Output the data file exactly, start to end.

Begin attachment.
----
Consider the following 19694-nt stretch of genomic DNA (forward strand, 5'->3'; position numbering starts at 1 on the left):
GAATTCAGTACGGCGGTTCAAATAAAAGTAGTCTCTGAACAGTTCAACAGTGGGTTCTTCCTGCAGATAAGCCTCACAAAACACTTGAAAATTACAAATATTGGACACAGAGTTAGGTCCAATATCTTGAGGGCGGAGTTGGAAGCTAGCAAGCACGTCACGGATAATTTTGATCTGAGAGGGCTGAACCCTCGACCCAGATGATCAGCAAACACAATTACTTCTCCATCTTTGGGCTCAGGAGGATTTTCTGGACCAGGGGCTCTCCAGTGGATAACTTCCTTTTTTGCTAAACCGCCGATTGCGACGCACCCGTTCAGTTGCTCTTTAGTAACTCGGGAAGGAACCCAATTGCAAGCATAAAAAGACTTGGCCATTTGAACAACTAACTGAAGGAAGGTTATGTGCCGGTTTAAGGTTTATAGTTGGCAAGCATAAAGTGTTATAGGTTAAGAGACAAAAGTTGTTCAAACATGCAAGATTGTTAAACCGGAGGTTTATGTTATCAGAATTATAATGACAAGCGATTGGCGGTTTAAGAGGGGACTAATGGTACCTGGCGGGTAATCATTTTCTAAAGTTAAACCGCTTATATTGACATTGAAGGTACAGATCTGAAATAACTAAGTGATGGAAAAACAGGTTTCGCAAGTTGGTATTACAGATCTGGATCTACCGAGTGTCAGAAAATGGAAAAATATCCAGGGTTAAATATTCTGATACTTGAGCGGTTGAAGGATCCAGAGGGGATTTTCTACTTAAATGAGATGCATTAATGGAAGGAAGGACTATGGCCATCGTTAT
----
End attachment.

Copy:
Consider the following 19694-nt stretch of genomic DNA (forward strand, 5'->3'; position numbering starts at 1 on the left):
GAATTCAGTACGGCGGTTCAAATAAAAGTAGTCTCTGAACAGTTCAACAGTGGGTTCTTCCTGCAGATAAGCCTCACAAAACACTTGAAAATTACAAATATTGGACACAGAGTTAGGTCCAATATCTTGAGGGCGGAGTTGGAAGCTAGCAAGCACGTCACGGATAATTTTGATCTGAGAGGGCTGAACCCTCGACCCAGATGATCAGCAAACACAATTACTTCTCCATCTTTGGGCTCAGGAGGATTTTCTGGACCAGGGGCTCTCCAGTGGATAACTTCCTTTTTTGCTAAACCGCCGATTGCGACGCACCCGTTCAGTTGCTCTTTAGTAACTCGGGAAGGAACCCAATTGCAAGCATAAAAAGACTTGGCCATTTGAACAACTAACTGAAGGAAGGTTATGTGCCGGTTTAAGGTTTATAGTTGGCAAGCATAAAGTGTTATAGGTTAAGAGACAAAAGTTGTTCAAACATGCAAGATTGTTAAACCGGAGGTTTATGTTATCAGAATTATAATGACAAGCGATTGGCGGTTTAAGAGGGGACTAATGGTACCTGGCGGGTAATCATTTTCTAAAGTTAAACCGCTTATATTGACATTGAAGGTACAGATCTGAAATAACTAAGTGATGGAAAAACAGGTTTCGCAAGTTGGTATTACAGATCTGGATCTACCGAGTGTCAGAAAATGGAAAAATATCCAGGGTTAAATATTCTGATACTTGAGCGGTTGAAGGATCCAGAGGGGATTTTCTACTTAAATGAGATGCATTAATGGAAGGAAGGACTATGGCCATCGTTAT